Born and raised in Eaglehawk his parents were Robert and Jane (Iles) Cannan who lived at Lester Street, Eaglehawk.

At age 20, he initially join the Reinforcements for the 9th Light Horse Regiment enlisting in Bendigo on July 20, 1915.

His Light Horse regiment was recruited largely from South Australia with a third coming from Victoria. He and other reinforcements would sail from Adelaide on HMAT Afric A19 on January 11, 1916 landing in Egypt to find the remnants of the ANZAC forces returning from the Gallipoli campaign. Fresh troops were arriving daily and the AIF underwent significant transformation and expansion in Egypt over the first six months of 1916. William would find his way to the 13th Field Artillery Brigade attached to the 5th Division. Given his light horse experience it is likely he has a role in moving artillery and ammunition. By August 1917 he is promoted from Gunner to Bombardier and by the end of that year is a Corporal.

Each Division had an Ammunition Column to keep ammunition up to the guns by moving it from "Third line" storage up to the Front ("First Line"). It was a mammoth task involving motor and horse drawn transport, heavy and light rail and tramways. Ammunition dumps and transport near the Front Line were high priority targets of the enemy's guns, and later, aircraft. 

Horse drawn transport laden with ammunition is a doubly risky business.  Horses are vulnerable to all forms of small arms and artillery and the cargo is such that a hit is generally catastrophic. [1]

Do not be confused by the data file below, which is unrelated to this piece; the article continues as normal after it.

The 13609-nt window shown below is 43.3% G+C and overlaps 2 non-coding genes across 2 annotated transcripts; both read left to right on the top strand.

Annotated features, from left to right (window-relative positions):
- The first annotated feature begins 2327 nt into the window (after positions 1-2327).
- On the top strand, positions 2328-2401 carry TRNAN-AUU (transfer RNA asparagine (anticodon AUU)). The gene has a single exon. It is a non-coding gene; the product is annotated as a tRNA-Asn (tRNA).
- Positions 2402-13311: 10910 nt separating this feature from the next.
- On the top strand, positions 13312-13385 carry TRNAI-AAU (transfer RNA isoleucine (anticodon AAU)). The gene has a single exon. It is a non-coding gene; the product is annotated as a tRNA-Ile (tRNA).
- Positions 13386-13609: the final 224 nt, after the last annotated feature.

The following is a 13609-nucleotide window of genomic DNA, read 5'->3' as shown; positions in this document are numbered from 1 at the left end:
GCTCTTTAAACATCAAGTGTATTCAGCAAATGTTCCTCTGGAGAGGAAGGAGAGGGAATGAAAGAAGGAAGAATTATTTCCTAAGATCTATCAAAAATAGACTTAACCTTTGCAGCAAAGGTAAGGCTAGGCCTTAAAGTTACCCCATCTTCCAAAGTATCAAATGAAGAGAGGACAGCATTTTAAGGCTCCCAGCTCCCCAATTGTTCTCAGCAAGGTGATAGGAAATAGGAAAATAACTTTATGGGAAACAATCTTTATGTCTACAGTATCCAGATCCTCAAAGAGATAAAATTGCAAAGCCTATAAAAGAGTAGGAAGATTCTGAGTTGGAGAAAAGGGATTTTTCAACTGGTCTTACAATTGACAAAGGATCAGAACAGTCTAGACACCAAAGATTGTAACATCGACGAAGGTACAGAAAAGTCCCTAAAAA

As his recommendation would describe, William would play a lead role in the Artillery Brigade in repelling the Spring German offensive in March and April 1918 at Villers-Breteounoux and then in supporting the famous Infantry offensive at the Battle of Amiens on August 8. 

Australian infantry troops would be withdrawn behind the front lines in early October, however, the Field Artillery would still be called upon to support British, American and Dominion troops in those final weeks. William would be wounded in action with a ‘GSW’ Gun Shot Wound to the left arm in October 24, 1918 in the final weeks of fighting and treated in France returning to his unit to be promoted to Sergeant.
William Stanley Cannan would return to Australia on May 15, 1919.

No Individual photo has been identified of William Cannan as yet.

 

SERVICE DETAILS:  

Service Number: 1821

Born: Eaglehawk  1894   

Address on Enlistment: Lester Street, Eaglehawk

Age at Enlistment: 20

Occupation: Labourer

Served: Egypt / Western Front.

Unit: 13th Field Artillery Brigade

Final Rank: Sergeant

Fate: Returned May 15, 1919. Married Mary Ann Fisk and together they had seven children.

DCM Medal Source: 'Commonwealth Gazette'

11 December 1919 on page 2377 at position 6

During the period 25 February to 16 September, 1918.

This period coincides with the weeks preceding the German Spring Offensive in early March 1918 through to the final weeks of battles involving Australian Divisions. German forces were stopped on April 25, 1918 at Villers - Bretonneaux by two Brigades of the AIF and then Allied forces progressively pushed the Germans back over 100 days to their Hindenburg Line fortress with Australians spearheading the attack. 


[1] (Source – Virtual War memorial Australia https://rslvirtualwarmemorial.org.au/explore/units/126 )